Liked by 1 person

    • Thanks for the links, and you got me to look further than I had. I’m not a convert, but I am taking you seriously. To quote an overview article in Nature (link below), “Data on ivermectin’s efficacy against COVID-19 in people are still scarce, and study conclusions conflict greatly.” One major trial was withdrawn amid accusations of data manipulation and plagiarism.

      The article goes on to say, “The paper’s withdrawal is not the first scandal to dog studies of ivermectin and COVID-19. . . . Many of the other ivermectin trial papers that he has scanned are likely to be flawed or statistically biased. Many rely on small sample sizes or were not randomized or well controlled, he says. And in 2020, an observational study of the drug was withdrawn after scientists raised concerns about it and a few other papers using data by the company Surgisphere that investigated a range of repurposed drugs against COVID-19.”

      If it turns out to be useful, wonderful! But I’m not ready to jump on the bandwagon. The sample of people you know is moving but with a disease that affects different people so differently could be random chance.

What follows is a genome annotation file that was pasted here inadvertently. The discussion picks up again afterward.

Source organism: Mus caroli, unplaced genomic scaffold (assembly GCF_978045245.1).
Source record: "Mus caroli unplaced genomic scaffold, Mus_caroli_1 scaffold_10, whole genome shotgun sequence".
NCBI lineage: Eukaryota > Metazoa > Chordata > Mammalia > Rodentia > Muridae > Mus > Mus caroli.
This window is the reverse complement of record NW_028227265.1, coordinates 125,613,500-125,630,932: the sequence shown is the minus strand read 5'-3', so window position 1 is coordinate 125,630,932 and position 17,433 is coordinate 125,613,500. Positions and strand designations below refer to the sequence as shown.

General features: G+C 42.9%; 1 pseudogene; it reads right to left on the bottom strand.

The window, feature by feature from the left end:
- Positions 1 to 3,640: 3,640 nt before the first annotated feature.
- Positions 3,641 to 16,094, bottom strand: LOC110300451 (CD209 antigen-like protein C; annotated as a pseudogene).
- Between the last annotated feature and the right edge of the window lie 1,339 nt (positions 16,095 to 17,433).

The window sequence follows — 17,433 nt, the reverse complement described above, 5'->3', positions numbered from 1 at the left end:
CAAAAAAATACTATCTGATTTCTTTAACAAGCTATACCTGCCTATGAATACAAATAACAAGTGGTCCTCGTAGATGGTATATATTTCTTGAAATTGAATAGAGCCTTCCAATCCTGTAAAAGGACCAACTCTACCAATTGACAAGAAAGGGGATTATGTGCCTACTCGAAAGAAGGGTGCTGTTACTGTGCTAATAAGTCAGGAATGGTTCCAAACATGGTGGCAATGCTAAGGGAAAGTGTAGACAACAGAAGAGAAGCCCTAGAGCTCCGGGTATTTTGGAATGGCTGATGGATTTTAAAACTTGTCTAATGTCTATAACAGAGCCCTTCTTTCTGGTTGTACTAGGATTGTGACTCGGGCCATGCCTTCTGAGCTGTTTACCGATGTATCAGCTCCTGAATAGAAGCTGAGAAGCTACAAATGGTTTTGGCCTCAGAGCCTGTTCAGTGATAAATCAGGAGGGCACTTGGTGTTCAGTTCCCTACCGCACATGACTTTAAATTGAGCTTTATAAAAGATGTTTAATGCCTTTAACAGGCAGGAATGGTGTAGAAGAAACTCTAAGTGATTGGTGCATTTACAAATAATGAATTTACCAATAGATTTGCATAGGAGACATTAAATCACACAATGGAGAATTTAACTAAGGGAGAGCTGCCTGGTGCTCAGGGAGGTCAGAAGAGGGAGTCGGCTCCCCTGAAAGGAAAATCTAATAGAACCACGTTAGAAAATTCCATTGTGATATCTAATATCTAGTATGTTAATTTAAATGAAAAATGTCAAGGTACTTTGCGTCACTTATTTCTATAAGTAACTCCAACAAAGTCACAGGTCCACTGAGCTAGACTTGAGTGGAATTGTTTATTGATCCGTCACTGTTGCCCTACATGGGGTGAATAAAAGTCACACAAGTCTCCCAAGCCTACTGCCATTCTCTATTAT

Liked by 1 person

  13. I hear you. If you look further – on several medical publication sites – you will find many more studies. These are just a few. Argentina and Japan have also done some. It was the Japanese one that caught my attention, and from there it just blew up. Not to mention, several African countries are having strong success with it; however, I believe they do not want to publicize it for fear of pressure from the western and therefore are remaining quiet. I am of the opinion that it works well on the original COVID and is being shut down because it is no longer patent and therefore big pharma cannot make money off it. With this being said, I am waiting to see how it can respond to the new variants out there. It might turn out to be quite useless against them.

    Liked by 1 person

    • I’m no fan of the pharmaceutical industry, or of the power of big money to influence politics. But–I’m not talking about you but a lot of what I read and hear–a lot of people are using that as an excuse to embrace the untried, the unproven, the unlikely. Until I see evidence that the pharmaceutical companies have shut it down because it doesn’t pay, I’m not prepared to take that as a given. It’s not easy to shut down anything as complex and widespread as scientific research. The oil companies have been trying, and they’ve done a great job of raising doubts but they haven’t suppressed the evidence. Enough authoritative sources are saying that the evidence is thin that, at least for the time being, I’m listening to them.

      And with all that out of the way, I appreciate the way you’re approaching the topic. Damn, it’s hard to have a friendly disagreement these days.

      Liked by 1 person